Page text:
Sailing Whidbey Island

Ah, to sail away, or at least to sail around – anything, anywhere, anyhow. It’s autumn. The start of the Puget Sound’s boating season is in the middle of spring. Why mention sailing now? Boats are being brought onto shore and into storage for the winter. It will be months before folks return to lounging on the deck under sail, or motoring along. Everything is relative. In colder climates, ice and snow lock lakes and harbors. The waters around Whidbey Island can seem inviting (especially when there’s so little to do on land during a pandemic.)

Nods to Ms. No One, aka @truthfinderrr who asked the inspirational question on Twitter.

(Caveat: Written by someone who has been so busy that anything like boating hasn’t happened in years. Things change. When in doubt, check with local authorities, and maybe local yacht clubs: Oak Harbor Yacht Club, South Whidbey Yacht Club)

Sailing. In a place with as much fresh and salt water as Western Washington, the Puget Sound, the Salish Sea, and of course, Whidbey Island, sailing includes powerboats, sailboats, and boats that move about with paddles or oars. From kayaks to cruise ships, with naval vessels, commercial shipping, as well as wind-surfers, kite-surfers, and swimmers, the waters can get busy – and stay that way. There’s always someone who thinks today is the day to go sailing.

A catch-phrase for many in the area is, “There’s no such thing as bad weather, merely the wrong equipment.” Say Aargh! and set sail! Or not. Even in summer, the local waters are hypothermic. Some swim naked, year-round. At the other end are those in dry-suits. Take your pick and be safe.

Let’s narrow the discussion though. Where will you put your boat? Let’s start with the marinas. For a such a long island, it can be surprising how few marinas are available, and the fact that fewer provide all the features that some marinas provide.

Start with the biggest, the easiest to find, and possibly the one with the most amenities: Oak Harbor. Over 400 slips makes room for a small flotilla. It’s public, located close to downtown, and basically has it all. If you want to see a sea of masts as well as a wide variety of craft, here it is.

At the other end of the island is the Langley Marina, officially the Port of South Whidbey Harbor at Langley. Langley Marina is easier to remember. Most of the amenities are available on-dock or on-shore, except fuel (but check because things change.) There’s space for a few dozen boats. One measure of its appeal is a wait list for long term moorage that’s be cut off at just under 300 boats. The walk to the stores is a bit of an uphill climb, but it puts you right by restaurants and groceries.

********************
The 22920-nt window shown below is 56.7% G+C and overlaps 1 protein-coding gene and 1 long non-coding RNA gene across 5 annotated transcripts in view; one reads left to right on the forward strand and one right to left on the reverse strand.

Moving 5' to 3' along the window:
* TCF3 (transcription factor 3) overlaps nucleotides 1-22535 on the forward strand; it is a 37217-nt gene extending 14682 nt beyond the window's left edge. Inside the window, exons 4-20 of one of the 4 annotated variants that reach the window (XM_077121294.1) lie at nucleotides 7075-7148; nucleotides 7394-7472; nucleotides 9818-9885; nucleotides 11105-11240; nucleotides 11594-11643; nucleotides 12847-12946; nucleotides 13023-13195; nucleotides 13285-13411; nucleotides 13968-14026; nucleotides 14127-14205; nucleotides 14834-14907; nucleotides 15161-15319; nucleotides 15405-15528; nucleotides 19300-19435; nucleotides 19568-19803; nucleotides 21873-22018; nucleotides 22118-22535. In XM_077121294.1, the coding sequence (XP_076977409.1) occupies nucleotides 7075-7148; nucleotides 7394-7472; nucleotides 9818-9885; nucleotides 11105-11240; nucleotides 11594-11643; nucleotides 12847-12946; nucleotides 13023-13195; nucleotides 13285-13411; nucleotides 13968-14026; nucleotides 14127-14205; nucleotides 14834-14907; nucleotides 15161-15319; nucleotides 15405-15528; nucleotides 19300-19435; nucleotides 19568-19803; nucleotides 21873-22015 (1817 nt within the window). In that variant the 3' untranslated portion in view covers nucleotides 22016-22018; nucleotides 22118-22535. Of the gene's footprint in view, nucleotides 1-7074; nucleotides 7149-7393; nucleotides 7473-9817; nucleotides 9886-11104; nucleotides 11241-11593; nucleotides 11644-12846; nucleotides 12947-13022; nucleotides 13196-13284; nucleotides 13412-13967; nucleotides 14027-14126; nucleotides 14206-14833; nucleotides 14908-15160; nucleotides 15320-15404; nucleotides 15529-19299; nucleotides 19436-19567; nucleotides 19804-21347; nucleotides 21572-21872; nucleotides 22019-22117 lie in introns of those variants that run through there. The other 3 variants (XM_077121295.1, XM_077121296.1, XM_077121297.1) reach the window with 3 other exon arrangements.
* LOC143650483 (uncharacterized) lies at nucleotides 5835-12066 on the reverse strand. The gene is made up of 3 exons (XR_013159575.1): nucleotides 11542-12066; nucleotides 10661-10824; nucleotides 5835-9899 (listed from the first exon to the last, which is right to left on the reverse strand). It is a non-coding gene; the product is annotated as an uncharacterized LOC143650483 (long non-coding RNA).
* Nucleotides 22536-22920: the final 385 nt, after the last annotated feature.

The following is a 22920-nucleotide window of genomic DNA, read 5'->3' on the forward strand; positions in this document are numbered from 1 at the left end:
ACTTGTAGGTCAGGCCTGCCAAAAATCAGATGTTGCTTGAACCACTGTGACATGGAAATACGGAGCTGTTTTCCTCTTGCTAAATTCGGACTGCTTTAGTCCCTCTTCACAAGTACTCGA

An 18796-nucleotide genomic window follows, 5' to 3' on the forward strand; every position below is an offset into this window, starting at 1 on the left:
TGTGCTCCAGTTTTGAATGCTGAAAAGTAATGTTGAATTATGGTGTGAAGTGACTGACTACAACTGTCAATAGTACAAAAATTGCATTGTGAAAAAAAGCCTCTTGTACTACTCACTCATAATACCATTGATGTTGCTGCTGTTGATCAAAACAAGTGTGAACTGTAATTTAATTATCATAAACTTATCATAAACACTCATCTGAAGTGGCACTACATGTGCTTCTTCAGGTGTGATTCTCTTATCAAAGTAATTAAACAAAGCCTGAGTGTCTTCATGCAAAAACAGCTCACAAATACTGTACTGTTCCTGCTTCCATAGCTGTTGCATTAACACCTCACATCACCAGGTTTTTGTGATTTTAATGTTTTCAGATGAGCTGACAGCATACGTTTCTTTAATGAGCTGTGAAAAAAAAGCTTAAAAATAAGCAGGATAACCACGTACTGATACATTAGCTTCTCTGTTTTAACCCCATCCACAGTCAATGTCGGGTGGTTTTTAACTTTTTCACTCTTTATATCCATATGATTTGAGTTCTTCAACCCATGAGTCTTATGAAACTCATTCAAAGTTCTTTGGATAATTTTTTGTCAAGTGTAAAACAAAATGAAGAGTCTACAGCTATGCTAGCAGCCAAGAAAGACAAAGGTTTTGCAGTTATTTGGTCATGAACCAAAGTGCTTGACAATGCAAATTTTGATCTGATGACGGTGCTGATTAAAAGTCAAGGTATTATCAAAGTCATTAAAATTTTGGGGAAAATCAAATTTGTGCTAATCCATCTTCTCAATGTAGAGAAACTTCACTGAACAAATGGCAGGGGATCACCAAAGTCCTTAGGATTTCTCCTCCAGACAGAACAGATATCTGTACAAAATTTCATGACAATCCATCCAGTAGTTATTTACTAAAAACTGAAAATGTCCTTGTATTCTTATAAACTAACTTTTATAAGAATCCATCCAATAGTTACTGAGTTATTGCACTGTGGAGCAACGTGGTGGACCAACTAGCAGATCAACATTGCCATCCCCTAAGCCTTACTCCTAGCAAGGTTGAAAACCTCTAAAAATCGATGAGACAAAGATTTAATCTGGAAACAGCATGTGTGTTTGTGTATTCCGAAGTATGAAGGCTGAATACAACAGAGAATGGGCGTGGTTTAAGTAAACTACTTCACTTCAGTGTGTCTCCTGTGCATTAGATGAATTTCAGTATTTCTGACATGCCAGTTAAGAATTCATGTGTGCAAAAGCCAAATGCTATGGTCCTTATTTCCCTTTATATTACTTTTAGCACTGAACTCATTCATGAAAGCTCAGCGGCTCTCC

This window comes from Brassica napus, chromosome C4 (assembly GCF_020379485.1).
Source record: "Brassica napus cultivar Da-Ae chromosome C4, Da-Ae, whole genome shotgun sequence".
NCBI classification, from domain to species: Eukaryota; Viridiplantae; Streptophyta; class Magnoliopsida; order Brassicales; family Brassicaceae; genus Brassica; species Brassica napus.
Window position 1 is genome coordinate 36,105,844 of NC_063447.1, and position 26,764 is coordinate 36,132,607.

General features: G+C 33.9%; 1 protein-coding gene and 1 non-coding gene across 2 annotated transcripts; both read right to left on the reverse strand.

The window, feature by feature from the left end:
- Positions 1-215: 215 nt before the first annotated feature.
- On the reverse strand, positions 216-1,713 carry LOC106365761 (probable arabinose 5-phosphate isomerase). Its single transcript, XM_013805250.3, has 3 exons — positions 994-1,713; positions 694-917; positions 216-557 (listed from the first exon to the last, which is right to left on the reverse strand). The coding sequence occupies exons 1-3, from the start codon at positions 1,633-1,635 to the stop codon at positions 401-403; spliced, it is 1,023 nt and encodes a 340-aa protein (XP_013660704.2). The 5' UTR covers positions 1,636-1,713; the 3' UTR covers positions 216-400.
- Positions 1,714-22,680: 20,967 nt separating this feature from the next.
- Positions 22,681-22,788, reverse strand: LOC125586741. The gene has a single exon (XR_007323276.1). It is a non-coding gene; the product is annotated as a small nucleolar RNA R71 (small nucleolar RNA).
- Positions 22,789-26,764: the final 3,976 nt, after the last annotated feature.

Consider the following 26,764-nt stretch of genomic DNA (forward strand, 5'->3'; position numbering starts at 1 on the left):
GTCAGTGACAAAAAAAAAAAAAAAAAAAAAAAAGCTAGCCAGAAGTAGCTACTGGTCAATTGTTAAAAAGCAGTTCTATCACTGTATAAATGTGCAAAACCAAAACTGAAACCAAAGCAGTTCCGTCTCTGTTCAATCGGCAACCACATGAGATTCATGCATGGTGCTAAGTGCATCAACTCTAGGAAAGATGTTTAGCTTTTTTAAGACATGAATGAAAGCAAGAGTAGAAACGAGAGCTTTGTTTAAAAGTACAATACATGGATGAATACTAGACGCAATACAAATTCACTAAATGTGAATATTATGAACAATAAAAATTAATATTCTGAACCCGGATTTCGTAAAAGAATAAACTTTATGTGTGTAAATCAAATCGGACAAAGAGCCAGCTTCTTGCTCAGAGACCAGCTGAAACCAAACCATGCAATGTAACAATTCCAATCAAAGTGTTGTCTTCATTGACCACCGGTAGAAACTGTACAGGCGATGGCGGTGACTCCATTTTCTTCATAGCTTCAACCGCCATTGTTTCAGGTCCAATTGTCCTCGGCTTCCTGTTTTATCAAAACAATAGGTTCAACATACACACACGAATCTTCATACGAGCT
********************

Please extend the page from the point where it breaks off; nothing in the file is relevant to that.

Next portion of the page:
Between the two is the Coupeville Marina, both geographically and in terms of amenities. It is smaller, but even closer to stores, and includes access to fuel. Long term moorage isn’t as available, however. It does, however, have a great setting.

If you want to be close to Deception Pass and have quicker access to the Pacific, as well as the San Juans, and La Conner, there’s Cornet Bay Marina which is actually in the Park.

Residents don’t rely on just the public marinas. A few neighborhoods have their own: Sandy Hook in Clinton, Lagoon Point in Greenbank, and Deception Pass Marina (which is possibly the largest.)

Can’t find room in a marina? Check around. Sometimes private marinas rent slips, or people with private docks have waterfront houses but no boat (astonishing), or an unused mooring buoy.

Except for Lagoon Point, all of them are on the east side of the island, the sheltered side, which is also the side with the best harbors. Useless Bay on the west side is a good example of one of the issues sailors must deal with around Whidbey Island. Useless Bay isn’t joking about the usefulness of the bay. Useless Bay, Cultus Bay, Mutiny Bay, are all bays that look tempting at high tide, but frequently strand boats at low tide. The distance from the high tide line to the low tide line can be a mile. With a twelve foot tide range, knowing where to sail or anchor requires studying the charts. Thanks to the glaciers, Holmes Harbor, Penn Cove, and the eastern shoreline of Oak Harbor provide deeper harbors; but even there, be careful of shallows. Dredging happens, and sometimes not frequently enough.

Ironically, just beyond those harbors, the depths can drop from scraping sand to canyons hundreds of feet deep. Depth-finders can simply give up and take a break.

For more portable craft, there is a variety of public and private boat launches. Definitely double check their status before trying them. Winter storms have wrecked some docks. Sand bars several feet deep have created beaches on top of concrete. Driftwood here can be full-sized cedars and firs, not something that can be casually moved aside.

The most portable options like kayaks, paddle boards, and kite surfboards benefit from sandy beaches which are less sensitive to nature’s moods.

And yet, even in summer, with the marinas full and the tourist crowds in force, it is easy to look out across square miles of water and see nothing afloat. Whidbey Island isn’t surrounded by a lake, even though the water can be so calm that visitors can think that. The waters are broad enough to carry carriers, cruise ships, container ships, whales, seals, and giant octopus.

Don’t be surprised if you hear a weather report about strong winds, stormy seas, and learning that rather than head indoors, someone is grabbing their heavy weather gear and heading out the door to play. (And don’t be surprised to find that the wind died and they had to motor back to the dock. In that case, it’s best not to say anything, not even about the weather.)


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